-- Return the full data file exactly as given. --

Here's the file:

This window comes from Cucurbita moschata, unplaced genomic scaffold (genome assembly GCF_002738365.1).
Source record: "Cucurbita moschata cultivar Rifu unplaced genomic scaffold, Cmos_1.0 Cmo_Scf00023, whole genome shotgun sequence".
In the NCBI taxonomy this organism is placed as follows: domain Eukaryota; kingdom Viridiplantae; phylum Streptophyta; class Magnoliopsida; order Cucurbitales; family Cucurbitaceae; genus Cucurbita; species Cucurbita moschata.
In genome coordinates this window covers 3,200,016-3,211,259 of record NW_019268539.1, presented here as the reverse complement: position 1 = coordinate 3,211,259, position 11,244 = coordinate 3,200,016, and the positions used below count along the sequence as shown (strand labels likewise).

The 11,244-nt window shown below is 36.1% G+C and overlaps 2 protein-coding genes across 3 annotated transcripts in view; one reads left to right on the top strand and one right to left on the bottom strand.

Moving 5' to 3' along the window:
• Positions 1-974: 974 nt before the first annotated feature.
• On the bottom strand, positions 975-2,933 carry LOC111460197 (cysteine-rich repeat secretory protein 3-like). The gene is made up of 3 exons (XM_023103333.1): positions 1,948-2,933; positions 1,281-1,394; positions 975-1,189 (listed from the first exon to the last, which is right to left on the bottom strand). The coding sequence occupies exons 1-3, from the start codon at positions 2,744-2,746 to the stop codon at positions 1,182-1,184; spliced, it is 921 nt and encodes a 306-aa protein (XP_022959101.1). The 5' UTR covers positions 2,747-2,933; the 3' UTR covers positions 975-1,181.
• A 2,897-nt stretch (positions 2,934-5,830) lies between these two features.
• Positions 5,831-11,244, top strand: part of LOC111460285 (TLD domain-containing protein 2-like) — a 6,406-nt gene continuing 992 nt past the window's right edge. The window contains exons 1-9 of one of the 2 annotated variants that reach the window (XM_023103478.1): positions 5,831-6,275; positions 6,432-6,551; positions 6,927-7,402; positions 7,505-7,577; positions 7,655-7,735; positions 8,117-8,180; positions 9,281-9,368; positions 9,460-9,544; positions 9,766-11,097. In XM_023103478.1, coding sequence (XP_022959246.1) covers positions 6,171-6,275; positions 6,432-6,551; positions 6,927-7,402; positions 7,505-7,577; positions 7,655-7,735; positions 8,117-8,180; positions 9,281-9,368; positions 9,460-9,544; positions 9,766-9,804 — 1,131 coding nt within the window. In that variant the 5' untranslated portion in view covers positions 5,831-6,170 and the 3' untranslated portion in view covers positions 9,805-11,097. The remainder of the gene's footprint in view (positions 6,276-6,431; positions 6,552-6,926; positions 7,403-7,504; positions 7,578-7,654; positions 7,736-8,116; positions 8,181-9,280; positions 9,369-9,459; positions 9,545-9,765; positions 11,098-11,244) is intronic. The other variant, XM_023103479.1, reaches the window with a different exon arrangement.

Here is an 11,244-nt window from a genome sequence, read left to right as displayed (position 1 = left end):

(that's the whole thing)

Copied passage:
This window comes from Cucurbita moschata, unplaced genomic scaffold (genome assembly GCF_002738365.1).
Source record: "Cucurbita moschata cultivar Rifu unplaced genomic scaffold, Cmos_1.0 Cmo_Scf00023, whole genome shotgun sequence".
In the NCBI taxonomy this organism is placed as follows: domain Eukaryota; kingdom Viridiplantae; phylum Streptophyta; class Magnoliopsida; order Cucurbitales; family Cucurbitaceae; genus Cucurbita; species Cucurbita moschata.
In genome coordinates this window covers 3,200,016-3,211,259 of record NW_019268539.1, presented here as the reverse complement: position 1 = coordinate 3,211,259, position 11,244 = coordinate 3,200,016, and the positions used below count along the sequence as shown (strand labels likewise).

The 11,244-nt window shown below is 36.1% G+C and overlaps 2 protein-coding genes across 3 annotated transcripts in view; one reads left to right on the top strand and one right to left on the bottom strand.

Moving 5' to 3' along the window:
• Positions 1-974: 974 nt before the first annotated feature.
• On the bottom strand, positions 975-2,933 carry LOC111460197 (cysteine-rich repeat secretory protein 3-like). The gene is made up of 3 exons (XM_023103333.1): positions 1,948-2,933; positions 1,281-1,394; positions 975-1,189 (listed from the first exon to the last, which is right to left on the bottom strand). The coding sequence occupies exons 1-3, from the start codon at positions 2,744-2,746 to the stop codon at positions 1,182-1,184; spliced, it is 921 nt and encodes a 306-aa protein (XP_022959101.1). The 5' UTR covers positions 2,747-2,933; the 3' UTR covers positions 975-1,181.
• A 2,897-nt stretch (positions 2,934-5,830) lies between these two features.
• Positions 5,831-11,244, top strand: part of LOC111460285 (TLD domain-containing protein 2-like) — a 6,406-nt gene continuing 992 nt past the window's right edge. The window contains exons 1-9 of one of the 2 annotated variants that reach the window (XM_023103478.1): positions 5,831-6,275; positions 6,432-6,551; positions 6,927-7,402; positions 7,505-7,577; positions 7,655-7,735; positions 8,117-8,180; positions 9,281-9,368; positions 9,460-9,544; positions 9,766-11,097. In XM_023103478.1, coding sequence (XP_022959246.1) covers positions 6,171-6,275; positions 6,432-6,551; positions 6,927-7,402; positions 7,505-7,577; positions 7,655-7,735; positions 8,117-8,180; positions 9,281-9,368; positions 9,460-9,544; positions 9,766-9,804 — 1,131 coding nt within the window. In that variant the 5' untranslated portion in view covers positions 5,831-6,170 and the 3' untranslated portion in view covers positions 9,805-11,097. The remainder of the gene's footprint in view (positions 6,276-6,431; positions 6,552-6,926; positions 7,403-7,504; positions 7,578-7,654; positions 7,736-8,116; positions 8,181-9,280; positions 9,369-9,459; positions 9,545-9,765; positions 11,098-11,244) is intronic. The other variant, XM_023103479.1, reaches the window with a different exon arrangement.

Here is an 11,244-nt window from a genome sequence, read left to right as displayed (position 1 = left end):